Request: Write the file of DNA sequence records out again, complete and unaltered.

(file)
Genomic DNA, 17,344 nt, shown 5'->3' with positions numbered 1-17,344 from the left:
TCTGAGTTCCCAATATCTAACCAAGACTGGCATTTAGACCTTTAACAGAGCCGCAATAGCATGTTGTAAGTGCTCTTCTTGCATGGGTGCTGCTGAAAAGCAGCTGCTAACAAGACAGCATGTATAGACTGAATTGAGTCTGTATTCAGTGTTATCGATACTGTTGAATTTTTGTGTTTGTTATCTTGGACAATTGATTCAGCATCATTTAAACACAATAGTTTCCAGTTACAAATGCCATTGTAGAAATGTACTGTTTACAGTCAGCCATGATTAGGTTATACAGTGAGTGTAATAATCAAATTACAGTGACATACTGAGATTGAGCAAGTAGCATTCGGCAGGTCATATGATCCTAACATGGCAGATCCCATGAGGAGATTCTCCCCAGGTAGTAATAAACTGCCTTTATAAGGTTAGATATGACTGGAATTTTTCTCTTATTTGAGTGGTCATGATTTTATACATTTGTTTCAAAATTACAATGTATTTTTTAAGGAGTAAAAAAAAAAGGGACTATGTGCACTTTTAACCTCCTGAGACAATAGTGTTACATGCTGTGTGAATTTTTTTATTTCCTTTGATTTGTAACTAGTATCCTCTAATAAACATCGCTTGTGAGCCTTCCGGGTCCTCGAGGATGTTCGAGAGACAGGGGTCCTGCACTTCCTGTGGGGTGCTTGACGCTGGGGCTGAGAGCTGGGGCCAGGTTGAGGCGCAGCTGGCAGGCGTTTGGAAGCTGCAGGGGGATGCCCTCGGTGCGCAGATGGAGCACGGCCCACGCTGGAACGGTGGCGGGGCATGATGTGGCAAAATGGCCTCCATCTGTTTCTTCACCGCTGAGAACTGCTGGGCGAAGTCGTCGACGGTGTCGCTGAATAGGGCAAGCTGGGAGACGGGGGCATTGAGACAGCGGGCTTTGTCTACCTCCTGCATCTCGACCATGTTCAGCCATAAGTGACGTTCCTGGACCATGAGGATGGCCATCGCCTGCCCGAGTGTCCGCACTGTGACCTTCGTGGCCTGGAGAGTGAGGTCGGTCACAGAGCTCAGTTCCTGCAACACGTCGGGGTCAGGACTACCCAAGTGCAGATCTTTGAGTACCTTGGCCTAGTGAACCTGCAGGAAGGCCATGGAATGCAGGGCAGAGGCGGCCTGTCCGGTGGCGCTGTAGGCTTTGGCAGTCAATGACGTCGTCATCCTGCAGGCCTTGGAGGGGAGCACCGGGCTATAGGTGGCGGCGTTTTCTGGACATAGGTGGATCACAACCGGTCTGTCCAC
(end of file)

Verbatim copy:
Genomic DNA, 17,344 nt, shown 5'->3' with positions numbered 1-17,344 from the left:
TCTGAGTTCCCAATATCTAACCAAGACTGGCATTTAGACCTTTAACAGAGCCGCAATAGCATGTTGTAAGTGCTCTTCTTGCATGGGTGCTGCTGAAAAGCAGCTGCTAACAAGACAGCATGTATAGACTGAATTGAGTCTGTATTCAGTGTTATCGATACTGTTGAATTTTTGTGTTTGTTATCTTGGACAATTGATTCAGCATCATTTAAACACAATAGTTTCCAGTTACAAATGCCATTGTAGAAATGTACTGTTTACAGTCAGCCATGATTAGGTTATACAGTGAGTGTAATAATCAAATTACAGTGACATACTGAGATTGAGCAAGTAGCATTCGGCAGGTCATATGATCCTAACATGGCAGATCCCATGAGGAGATTCTCCCCAGGTAGTAATAAACTGCCTTTATAAGGTTAGATATGACTGGAATTTTTCTCTTATTTGAGTGGTCATGATTTTATACATTTGTTTCAAAATTACAATGTATTTTTTAAGGAGTAAAAAAAAAAGGGACTATGTGCACTTTTAACCTCCTGAGACAATAGTGTTACATGCTGTGTGAATTTTTTTATTTCCTTTGATTTGTAACTAGTATCCTCTAATAAACATCGCTTGTGAGCCTTCCGGGTCCTCGAGGATGTTCGAGAGACAGGGGTCCTGCACTTCCTGTGGGGTGCTTGACGCTGGGGCTGAGAGCTGGGGCCAGGTTGAGGCGCAGCTGGCAGGCGTTTGGAAGCTGCAGGGGGATGCCCTCGGTGCGCAGATGGAGCACGGCCCACGCTGGAACGGTGGCGGGGCATGATGTGGCAAAATGGCCTCCATCTGTTTCTTCACCGCTGAGAACTGCTGGGCGAAGTCGTCGACGGTGTCGCTGAATAGGGCAAGCTGGGAGACGGGGGCATTGAGACAGCGGGCTTTGTCTACCTCCTGCATCTCGACCATGTTCAGCCATAAGTGACGTTCCTGGACCATGAGGATGGCCATCGCCTGCCCGAGTGTCCGCACTGTGACCTTCGTGGCCTGGAGAGTGAGGTCGGTCACAGAGCTCAGTTCCTGCAACACGTCGGGGTCAGGACTACCCAAGTGCAGATCTTTGAGTACCTTGGCCTAGTGAACCTGCAGGAAGGCCATGGAATGCAGGGCAGAGGCGGCCTGTCCGGTGGCGCTGTAGGCTTTGGCAGTCAATGACGTCGTCATCCTGCAGGCCTTGGAGGGGAGCACCGGGCTATAGGTGGCGGCGTTTTCTGGACATAGGTGGATCACAACCGGTCTGTCCAC